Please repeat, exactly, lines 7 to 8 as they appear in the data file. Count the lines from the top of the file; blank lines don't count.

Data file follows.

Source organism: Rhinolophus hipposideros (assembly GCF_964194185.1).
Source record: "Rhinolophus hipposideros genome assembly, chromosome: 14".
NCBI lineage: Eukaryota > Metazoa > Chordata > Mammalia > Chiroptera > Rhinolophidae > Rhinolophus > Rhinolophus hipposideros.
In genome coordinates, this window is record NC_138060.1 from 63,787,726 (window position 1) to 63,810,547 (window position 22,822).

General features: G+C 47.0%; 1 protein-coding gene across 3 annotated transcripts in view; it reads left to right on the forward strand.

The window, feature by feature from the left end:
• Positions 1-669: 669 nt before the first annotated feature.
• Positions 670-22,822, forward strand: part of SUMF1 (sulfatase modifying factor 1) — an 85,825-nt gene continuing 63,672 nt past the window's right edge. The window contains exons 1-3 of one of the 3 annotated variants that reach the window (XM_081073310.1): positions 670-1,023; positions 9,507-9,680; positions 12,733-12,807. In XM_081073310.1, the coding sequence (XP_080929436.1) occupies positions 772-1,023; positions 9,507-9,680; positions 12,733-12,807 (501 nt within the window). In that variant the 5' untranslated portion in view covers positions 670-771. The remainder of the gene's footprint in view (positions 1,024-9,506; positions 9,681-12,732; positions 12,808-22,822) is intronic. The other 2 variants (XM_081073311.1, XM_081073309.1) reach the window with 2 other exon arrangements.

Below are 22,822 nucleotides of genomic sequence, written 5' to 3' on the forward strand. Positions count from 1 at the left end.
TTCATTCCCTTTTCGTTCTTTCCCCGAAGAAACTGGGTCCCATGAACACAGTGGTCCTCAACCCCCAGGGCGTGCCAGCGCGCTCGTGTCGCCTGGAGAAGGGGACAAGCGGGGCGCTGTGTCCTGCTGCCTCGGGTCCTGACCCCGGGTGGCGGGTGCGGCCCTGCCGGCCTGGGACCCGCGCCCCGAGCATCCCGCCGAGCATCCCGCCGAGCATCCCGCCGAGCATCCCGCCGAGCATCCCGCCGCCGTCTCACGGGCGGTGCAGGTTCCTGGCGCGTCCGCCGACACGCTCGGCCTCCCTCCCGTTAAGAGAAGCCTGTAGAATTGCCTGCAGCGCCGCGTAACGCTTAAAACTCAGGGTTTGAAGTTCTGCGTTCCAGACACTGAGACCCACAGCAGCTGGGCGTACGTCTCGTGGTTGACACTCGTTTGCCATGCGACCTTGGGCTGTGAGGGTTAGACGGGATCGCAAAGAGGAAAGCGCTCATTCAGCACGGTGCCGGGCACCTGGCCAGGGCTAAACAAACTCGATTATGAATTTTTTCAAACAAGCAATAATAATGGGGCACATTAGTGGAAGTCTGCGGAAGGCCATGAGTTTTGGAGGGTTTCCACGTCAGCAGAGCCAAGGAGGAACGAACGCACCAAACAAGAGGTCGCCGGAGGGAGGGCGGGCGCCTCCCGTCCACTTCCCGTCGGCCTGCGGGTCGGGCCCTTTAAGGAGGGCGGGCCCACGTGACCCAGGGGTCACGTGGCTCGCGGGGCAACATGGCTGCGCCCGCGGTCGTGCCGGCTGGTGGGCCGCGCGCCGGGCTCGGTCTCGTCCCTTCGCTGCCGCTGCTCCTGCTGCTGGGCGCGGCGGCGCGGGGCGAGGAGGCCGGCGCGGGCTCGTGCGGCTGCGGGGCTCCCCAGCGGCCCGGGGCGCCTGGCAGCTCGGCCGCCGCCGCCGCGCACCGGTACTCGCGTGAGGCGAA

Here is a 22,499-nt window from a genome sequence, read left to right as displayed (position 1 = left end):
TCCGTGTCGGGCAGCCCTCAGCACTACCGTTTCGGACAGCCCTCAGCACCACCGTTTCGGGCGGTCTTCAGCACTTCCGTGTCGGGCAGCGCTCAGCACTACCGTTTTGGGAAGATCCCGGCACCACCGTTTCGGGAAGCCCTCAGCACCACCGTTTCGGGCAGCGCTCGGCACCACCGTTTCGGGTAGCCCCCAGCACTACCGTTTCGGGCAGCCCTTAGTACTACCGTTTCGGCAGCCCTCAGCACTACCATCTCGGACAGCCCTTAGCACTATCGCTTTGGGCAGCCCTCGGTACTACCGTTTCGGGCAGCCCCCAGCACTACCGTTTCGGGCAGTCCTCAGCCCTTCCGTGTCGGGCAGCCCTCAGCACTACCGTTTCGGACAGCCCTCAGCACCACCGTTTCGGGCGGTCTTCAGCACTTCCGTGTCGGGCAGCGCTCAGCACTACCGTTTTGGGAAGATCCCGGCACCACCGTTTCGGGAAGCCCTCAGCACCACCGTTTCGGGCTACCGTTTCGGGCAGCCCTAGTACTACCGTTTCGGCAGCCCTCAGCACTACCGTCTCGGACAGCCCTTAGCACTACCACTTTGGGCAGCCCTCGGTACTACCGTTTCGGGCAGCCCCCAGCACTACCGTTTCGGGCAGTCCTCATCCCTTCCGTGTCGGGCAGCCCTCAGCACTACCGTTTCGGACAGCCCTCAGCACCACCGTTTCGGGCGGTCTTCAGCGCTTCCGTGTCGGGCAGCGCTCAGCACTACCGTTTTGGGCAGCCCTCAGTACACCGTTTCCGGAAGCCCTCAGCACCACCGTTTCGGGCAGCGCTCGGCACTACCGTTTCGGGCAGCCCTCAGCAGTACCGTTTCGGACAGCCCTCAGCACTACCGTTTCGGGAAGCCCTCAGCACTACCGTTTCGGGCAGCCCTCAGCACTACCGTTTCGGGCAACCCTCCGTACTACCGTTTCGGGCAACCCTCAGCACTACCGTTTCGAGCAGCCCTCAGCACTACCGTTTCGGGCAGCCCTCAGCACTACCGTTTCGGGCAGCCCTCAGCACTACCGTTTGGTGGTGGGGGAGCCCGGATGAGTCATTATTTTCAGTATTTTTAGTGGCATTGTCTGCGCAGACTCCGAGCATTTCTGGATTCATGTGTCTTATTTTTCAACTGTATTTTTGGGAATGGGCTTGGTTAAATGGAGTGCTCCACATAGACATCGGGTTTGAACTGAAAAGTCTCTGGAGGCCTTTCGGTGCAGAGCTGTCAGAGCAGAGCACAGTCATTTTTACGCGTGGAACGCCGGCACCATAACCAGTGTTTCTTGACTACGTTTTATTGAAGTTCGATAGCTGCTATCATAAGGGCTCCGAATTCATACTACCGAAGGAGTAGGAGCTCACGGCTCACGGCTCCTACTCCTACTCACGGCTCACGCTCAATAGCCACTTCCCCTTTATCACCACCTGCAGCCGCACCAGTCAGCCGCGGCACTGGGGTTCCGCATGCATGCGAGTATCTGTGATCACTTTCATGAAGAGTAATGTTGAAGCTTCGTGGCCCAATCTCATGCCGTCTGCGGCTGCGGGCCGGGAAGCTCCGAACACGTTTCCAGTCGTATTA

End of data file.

• Positions 1-669: 669 nt before the first annotated feature.
• Positions 670-22,822, forward strand: part of SUMF1 (sulfatase modifying factor 1) — an 85,825-nt gene continuing 63,672 nt past the window's right edge. The window contains exons 1-3 of one of the 3 annotated variants that reach the window (XM_081073310.1): positions 670-1,023; positions 9,507-9,680; positions 12,733-12,807. In XM_081073310.1, the coding sequence (XP_080929436.1) occupies positions 772-1,023; positions 9,507-9,680; positions 12,733-12,807 (501 nt within the window). In that variant the 5' untranslated portion in view covers positions 670-771. The remainder of the gene's footprint in view (positions 1,024-9,506; positions 9,681-12,732; positions 12,808-22,822) is intronic. The other 2 variants (XM_081073311.1, XM_081073309.1) reach the window with 2 other exon arrangements.